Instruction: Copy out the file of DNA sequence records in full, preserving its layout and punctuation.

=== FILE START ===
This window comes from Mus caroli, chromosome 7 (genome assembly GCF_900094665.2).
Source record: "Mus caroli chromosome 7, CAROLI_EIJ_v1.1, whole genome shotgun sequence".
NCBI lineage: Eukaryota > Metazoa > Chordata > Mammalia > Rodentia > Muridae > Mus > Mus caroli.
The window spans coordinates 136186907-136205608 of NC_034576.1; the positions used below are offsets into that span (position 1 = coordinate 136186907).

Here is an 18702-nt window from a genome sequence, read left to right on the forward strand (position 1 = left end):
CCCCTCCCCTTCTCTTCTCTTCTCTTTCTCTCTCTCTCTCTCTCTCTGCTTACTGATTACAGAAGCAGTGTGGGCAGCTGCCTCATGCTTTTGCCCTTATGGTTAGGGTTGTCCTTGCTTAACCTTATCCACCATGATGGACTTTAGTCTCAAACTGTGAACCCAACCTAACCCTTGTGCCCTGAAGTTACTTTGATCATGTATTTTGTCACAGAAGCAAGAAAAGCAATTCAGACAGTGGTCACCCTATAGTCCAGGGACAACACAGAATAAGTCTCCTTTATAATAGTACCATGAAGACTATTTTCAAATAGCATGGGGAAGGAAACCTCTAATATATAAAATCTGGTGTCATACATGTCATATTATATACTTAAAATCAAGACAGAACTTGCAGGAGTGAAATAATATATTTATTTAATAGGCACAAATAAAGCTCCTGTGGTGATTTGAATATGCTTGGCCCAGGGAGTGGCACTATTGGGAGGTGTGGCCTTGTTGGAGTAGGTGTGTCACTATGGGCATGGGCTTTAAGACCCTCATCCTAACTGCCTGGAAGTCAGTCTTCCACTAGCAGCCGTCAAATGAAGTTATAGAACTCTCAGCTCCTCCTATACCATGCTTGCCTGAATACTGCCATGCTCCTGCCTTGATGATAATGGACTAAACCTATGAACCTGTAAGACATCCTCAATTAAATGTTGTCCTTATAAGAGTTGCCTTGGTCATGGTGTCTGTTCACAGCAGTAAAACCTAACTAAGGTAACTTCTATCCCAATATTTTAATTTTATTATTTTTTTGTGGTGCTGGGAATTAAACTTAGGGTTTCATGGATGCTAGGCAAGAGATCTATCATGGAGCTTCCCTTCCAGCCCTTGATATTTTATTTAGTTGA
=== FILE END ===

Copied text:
This window comes from Mus caroli, chromosome 7 (genome assembly GCF_900094665.2).
Source record: "Mus caroli chromosome 7, CAROLI_EIJ_v1.1, whole genome shotgun sequence".
NCBI lineage: Eukaryota > Metazoa > Chordata > Mammalia > Rodentia > Muridae > Mus > Mus caroli.
The window spans coordinates 136186907-136205608 of NC_034576.1; the positions used below are offsets into that span (position 1 = coordinate 136186907).

Here is an 18702-nt window from a genome sequence, read left to right on the forward strand (position 1 = left end):
CCCCTCCCCTTCTCTTCTCTTCTCTTTCTCTCTCTCTCTCTCTCTCTGCTTACTGATTACAGAAGCAGTGTGGGCAGCTGCCTCATGCTTTTGCCCTTATGGTTAGGGTTGTCCTTGCTTAACCTTATCCACCATGATGGACTTTAGTCTCAAACTGTGAACCCAACCTAACCCTTGTGCCCTGAAGTTACTTTGATCATGTATTTTGTCACAGAAGCAAGAAAAGCAATTCAGACAGTGGTCACCCTATAGTCCAGGGACAACACAGAATAAGTCTCCTTTATAATAGTACCATGAAGACTATTTTCAAATAGCATGGGGAAGGAAACCTCTAATATATAAAATCTGGTGTCATACATGTCATATTATATACTTAAAATCAAGACAGAACTTGCAGGAGTGAAATAATATATTTATTTAATAGGCACAAATAAAGCTCCTGTGGTGATTTGAATATGCTTGGCCCAGGGAGTGGCACTATTGGGAGGTGTGGCCTTGTTGGAGTAGGTGTGTCACTATGGGCATGGGCTTTAAGACCCTCATCCTAACTGCCTGGAAGTCAGTCTTCCACTAGCAGCCGTCAAATGAAGTTATAGAACTCTCAGCTCCTCCTATACCATGCTTGCCTGAATACTGCCATGCTCCTGCCTTGATGATAATGGACTAAACCTATGAACCTGTAAGACATCCTCAATTAAATGTTGTCCTTATAAGAGTTGCCTTGGTCATGGTGTCTGTTCACAGCAGTAAAACCTAACTAAGGTAACTTCTATCCCAATATTTTAATTTTATTATTTTTTTGTGGTGCTGGGAATTAAACTTAGGGTTTCATGGATGCTAGGCAAGAGATCTATCATGGAGCTTCCCTTCCAGCCCTTGATATTTTATTTAGTTGA